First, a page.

Is it academically sound to quote Star Trek as your source?
'We want young people, like rockets, to "boldly go where no one has gone before," (4) and partnering offers the best prospects for getting them there' (Prensky, 2006)
Click on the reference in this 'Prensky-ism' and it kindly tells us 'opening sequence of the Star Trek television show.'
Hardly Harvard Referencing.
When you read Prensky beyond the gushing plaudits from his fans in teaching, this is what you find. Nothing is referenced. Everything is hearsay. Personal anecdotes pass as fact. Just because he spoke to a teacher at a school somewhere passes as research, it is not.
Everything is 'Planet Prensky in scope i.e. American kids with laptops and iPhones.
As I'm inclinded to read everything I can, I'm also starting to find far too many of the ideas put forward by Prensky as his own, as well developed, often academically sound ideas expressed elsewhere, in earlier publications that Prensky then pointedly fails to acknowledge.
He claims, for example, as his own this notion of ideas to tackle the digital learning environment as 'verbs' and 'nouns' which, for example, is the exact same premise of William Horton in 'Web-based Learning' and more recently (though pre-dating Prensky) in 'E-learning Design.' William Horton has been working in technology enabled learning, computer-based and web-based learning since the 1970s.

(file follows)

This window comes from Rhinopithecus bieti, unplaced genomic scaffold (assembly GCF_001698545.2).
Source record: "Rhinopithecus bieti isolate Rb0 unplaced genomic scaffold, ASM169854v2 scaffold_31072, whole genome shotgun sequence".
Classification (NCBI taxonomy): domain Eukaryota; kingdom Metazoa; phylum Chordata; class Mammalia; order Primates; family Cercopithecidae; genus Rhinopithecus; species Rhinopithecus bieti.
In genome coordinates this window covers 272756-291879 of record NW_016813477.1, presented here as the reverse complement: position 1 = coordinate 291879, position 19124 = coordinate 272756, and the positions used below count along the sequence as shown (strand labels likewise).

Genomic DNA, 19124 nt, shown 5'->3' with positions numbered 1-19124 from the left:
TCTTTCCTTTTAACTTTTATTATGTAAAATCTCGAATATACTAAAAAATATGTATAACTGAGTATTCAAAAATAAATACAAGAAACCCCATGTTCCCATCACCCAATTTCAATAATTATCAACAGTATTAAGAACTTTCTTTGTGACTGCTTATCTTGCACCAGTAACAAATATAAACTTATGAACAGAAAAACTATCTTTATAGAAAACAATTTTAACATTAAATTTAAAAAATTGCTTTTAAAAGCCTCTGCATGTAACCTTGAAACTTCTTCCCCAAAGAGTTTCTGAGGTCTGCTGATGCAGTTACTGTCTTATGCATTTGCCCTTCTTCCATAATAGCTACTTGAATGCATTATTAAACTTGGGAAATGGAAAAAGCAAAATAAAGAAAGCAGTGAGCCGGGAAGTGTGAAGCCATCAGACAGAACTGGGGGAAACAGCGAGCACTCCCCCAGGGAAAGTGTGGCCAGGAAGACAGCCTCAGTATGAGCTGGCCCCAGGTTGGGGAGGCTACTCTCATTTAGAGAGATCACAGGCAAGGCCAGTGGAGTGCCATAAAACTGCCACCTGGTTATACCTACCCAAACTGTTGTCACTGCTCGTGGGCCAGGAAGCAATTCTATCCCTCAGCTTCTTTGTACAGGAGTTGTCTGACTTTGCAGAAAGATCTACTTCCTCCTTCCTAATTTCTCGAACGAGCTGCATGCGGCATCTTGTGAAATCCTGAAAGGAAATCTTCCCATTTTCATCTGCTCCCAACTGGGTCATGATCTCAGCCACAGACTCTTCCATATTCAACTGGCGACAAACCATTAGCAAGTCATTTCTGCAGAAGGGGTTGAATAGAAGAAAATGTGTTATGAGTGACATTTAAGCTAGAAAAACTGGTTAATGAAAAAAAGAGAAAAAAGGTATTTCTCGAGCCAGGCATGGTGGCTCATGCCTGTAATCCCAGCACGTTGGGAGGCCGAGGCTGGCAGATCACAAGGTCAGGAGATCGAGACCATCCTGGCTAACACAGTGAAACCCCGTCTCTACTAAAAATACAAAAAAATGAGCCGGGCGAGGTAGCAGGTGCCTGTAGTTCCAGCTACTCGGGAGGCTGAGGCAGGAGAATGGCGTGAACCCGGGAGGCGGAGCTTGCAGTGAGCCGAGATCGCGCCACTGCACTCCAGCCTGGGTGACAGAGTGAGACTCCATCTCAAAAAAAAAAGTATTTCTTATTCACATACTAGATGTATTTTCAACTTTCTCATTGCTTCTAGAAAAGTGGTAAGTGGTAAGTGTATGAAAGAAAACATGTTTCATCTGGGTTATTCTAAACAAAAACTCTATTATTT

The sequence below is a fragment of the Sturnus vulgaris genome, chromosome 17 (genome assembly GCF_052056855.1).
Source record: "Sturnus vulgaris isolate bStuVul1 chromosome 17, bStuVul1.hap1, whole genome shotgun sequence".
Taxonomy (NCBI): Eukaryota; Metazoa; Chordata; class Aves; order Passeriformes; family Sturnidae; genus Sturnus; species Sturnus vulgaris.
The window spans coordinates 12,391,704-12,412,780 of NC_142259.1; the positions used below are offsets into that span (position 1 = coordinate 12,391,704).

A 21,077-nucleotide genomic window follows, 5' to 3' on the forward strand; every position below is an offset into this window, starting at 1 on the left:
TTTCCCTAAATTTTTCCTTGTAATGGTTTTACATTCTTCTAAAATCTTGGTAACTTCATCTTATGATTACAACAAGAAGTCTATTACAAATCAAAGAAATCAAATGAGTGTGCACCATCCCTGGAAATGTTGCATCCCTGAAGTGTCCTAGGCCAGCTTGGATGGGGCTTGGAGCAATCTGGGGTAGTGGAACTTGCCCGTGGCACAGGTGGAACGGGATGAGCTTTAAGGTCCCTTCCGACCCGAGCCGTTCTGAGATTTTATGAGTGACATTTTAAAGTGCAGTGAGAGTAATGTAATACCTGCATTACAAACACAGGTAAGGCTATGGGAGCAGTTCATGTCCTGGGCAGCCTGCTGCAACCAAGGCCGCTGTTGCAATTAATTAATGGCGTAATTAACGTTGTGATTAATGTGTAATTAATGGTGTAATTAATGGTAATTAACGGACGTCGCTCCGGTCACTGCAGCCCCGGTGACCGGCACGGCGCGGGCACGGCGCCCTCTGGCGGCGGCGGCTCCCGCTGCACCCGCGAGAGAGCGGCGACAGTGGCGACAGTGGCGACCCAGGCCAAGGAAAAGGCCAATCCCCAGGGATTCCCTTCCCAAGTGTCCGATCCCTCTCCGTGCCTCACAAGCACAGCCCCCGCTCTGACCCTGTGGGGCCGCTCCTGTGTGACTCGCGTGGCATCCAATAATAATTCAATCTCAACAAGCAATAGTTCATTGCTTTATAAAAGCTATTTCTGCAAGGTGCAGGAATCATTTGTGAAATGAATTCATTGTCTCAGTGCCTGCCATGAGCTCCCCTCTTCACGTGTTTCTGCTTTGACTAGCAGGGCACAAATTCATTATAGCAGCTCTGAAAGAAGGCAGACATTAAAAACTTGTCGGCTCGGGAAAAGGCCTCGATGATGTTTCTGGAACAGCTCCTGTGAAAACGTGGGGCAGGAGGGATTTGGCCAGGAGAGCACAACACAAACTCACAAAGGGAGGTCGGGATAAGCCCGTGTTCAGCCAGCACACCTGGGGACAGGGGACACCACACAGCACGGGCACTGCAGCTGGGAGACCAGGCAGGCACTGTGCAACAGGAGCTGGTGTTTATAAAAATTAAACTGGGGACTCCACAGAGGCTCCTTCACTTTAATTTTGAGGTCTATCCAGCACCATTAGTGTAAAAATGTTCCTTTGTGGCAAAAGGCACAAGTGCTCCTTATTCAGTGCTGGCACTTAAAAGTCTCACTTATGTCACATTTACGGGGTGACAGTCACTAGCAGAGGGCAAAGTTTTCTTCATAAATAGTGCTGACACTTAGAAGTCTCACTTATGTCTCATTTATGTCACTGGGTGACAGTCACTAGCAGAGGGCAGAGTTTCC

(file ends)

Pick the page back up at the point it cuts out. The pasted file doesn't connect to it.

The thing is, I find myself compelled to read Prensky. His truisms are simply that; the reality is profoundly more complext and dull.
Do we want academics who grab the headlines or academics who have a professional and scientifc, academically sound approach to research and what they publish?
Is there an inevitable blending of the formal and informal, or the popular media and academia when in effect, a shelf of academic books on the shelves of the Radcliffe Science Library, Oxford are mixed up with the trash (magazines and novels) you can pick up from the airport?
Horton, W (2006) E-Learning By Design
Horton, W (2003) E-Learning Tools and Technologies
Horton, W (2002) Using E-Learning
Horton, W (2001) Leading E-learning
Horton, W (2001) Developing Knowledge Products
Horton, W (1996) The Web-page design cookbook
Prensky, M (2006) Teaching Digital Natives
Prensky, M (2001) Digital Natives (article)
Prensky, M (2009) Education as Rocket Science (article)
Prensky, M (2006) Do they really think differently? (article)
Prensky, M ) E-enough. E-learning is a misnomer (article)